B—Line is a company specialised in designer furnishings which, ever since its beginnings, has manufactured contemporary products along with evergreen icons from the past, such as Joe Colombo’s famous Boby storage trolley. Solid, transversal and flexible designs, the result of collaborations with international designers and of an exclusively Italian production.
B—Line is a company, brainchild of its founder, Giorgio Bordin, that restores life to several historical icons of design on the Italian scenario. These are works that have disappeared over the years, made obsolete by the unrelenting ferment of a market that is brimming with innovation. Of the products re-edited, some have made history “contaminating” many facets of art and design, such as Joe Colombo’s famous Boby.
From the very beginning, side by side with its re-editions, B—Line places contemporary furnishing accessories, resulting from collaborations with international designers. Tangible, factual and transversal projects that have the responsibility and honour to co-exist with the great cornerstones of design and to encourage, in terms of style and character, a smooth switch from home environments to working spaces and from outdoors to indoors, areas that are increasingly hybrid and mercurial, as demanded by contemporary lifestyles.
New logo designed by Studio Temp
13 November 2019

It is with pleasure that we are introducing you to the new B—Line logo designed by Studio Temp!

B—Line’s new image that will be officially presented in January 2020 with the launch of the new website, was created by the graphic studio founded by Fausto Giliberti, Guido Gregorio Daminelli and Marco Fasolini.

Hereunder is Studio Temp’s brief interview on their collaboration with B—Line:

For more than 10 years, until now, you have been involved with graphics in the world of publishing, art, fashion and music. How do you rate this first experience of yours in the world of furniture design and how is your perception of this sector as compared with the others in which you work?
For years we’ve been waiting for the opportunity to work on the visual identity of a furniture design brand. When working with design one can be radically daring, without too many compromises.
Complexity is extreme, there are many different elements to be considered, from moulds, to boxes, to vehicles, the catalogue etc. and it all allows a complete work to be done.

Furthermore, it is an environment linked to a pondered and planned industrial production, which therefore demands a very technical approach to communication. Other environments are much “faster”, while in the furniture design one must think in terms of projects lasting over the years.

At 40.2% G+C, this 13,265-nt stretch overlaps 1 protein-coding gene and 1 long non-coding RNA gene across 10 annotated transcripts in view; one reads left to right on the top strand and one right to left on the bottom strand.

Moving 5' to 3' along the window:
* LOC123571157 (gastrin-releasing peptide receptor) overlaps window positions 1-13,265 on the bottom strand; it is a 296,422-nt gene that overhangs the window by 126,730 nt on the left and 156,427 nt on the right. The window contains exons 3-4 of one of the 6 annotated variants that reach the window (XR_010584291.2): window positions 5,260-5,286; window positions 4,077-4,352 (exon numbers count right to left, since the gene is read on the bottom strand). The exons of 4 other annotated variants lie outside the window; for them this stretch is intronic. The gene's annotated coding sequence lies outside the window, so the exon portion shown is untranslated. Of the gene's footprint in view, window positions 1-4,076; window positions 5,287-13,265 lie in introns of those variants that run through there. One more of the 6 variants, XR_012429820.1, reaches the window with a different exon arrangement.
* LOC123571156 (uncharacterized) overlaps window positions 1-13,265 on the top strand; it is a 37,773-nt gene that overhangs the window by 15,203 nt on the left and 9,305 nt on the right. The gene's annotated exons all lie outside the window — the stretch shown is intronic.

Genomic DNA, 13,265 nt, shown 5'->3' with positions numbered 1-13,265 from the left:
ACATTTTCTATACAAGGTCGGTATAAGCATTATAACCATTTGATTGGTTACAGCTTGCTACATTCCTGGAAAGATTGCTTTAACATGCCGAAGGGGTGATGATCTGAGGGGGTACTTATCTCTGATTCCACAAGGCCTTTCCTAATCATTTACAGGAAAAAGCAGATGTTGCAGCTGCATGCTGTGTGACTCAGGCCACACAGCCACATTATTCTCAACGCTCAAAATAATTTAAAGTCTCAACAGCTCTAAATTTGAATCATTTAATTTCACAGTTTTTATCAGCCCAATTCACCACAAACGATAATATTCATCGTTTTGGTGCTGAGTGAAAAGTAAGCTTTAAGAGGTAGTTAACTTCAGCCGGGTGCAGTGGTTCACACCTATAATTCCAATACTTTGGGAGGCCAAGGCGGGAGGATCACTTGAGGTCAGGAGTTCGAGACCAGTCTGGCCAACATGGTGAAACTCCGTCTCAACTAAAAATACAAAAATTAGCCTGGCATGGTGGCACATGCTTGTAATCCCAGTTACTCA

What convinced you to accept this challenge?
First of all we love working in all the fields of graphic design: the most rewarding facet of our work is to be able to work with something different each day. With the B—Line property, we discovered common ideas and intents from the start. The fact that our contact with the company was promoted by art director Maddalena Casadei had already convinced us even before starting.

Were you conversant with the company before becoming involved in the project?
Yes, mainly because of Joe Colombo’s Boby, an iconic masterpiece that can be found in a great many designer and artist studios.

What reflections prompted the rebranding that you’re finalising together with the art director?
B—Line products are characterised by precise and strong aesthetics, so a clear and bold image was needed to represent them, in sharp contrast with the “cute” graphic design which by now is the standard for furniture design.

The new B—Line logo, instead, is somewhat different, as will be the website that the company will launch in January. Are you satisfied with the way in which the company has reacted to prompts?
Very much indeed, changing the logo is always a difficult process for a company. There can be instances where rebranding fails even before being implemented since the fear of change is too great. B—Line’s Giorgio Bordin, instead, immediately showed the courage of his conviction to change.

Three design objects that you have at home or at the studio.
At the studio we’ve got:
Snoopy, the lamp by Castiglioni for Flos,
Eames office armchairs for ICF,
The Grcic “Traffic” armchair for Magis.

For information and further material, please contact our press office and PR
Bianca Maria Bertolissi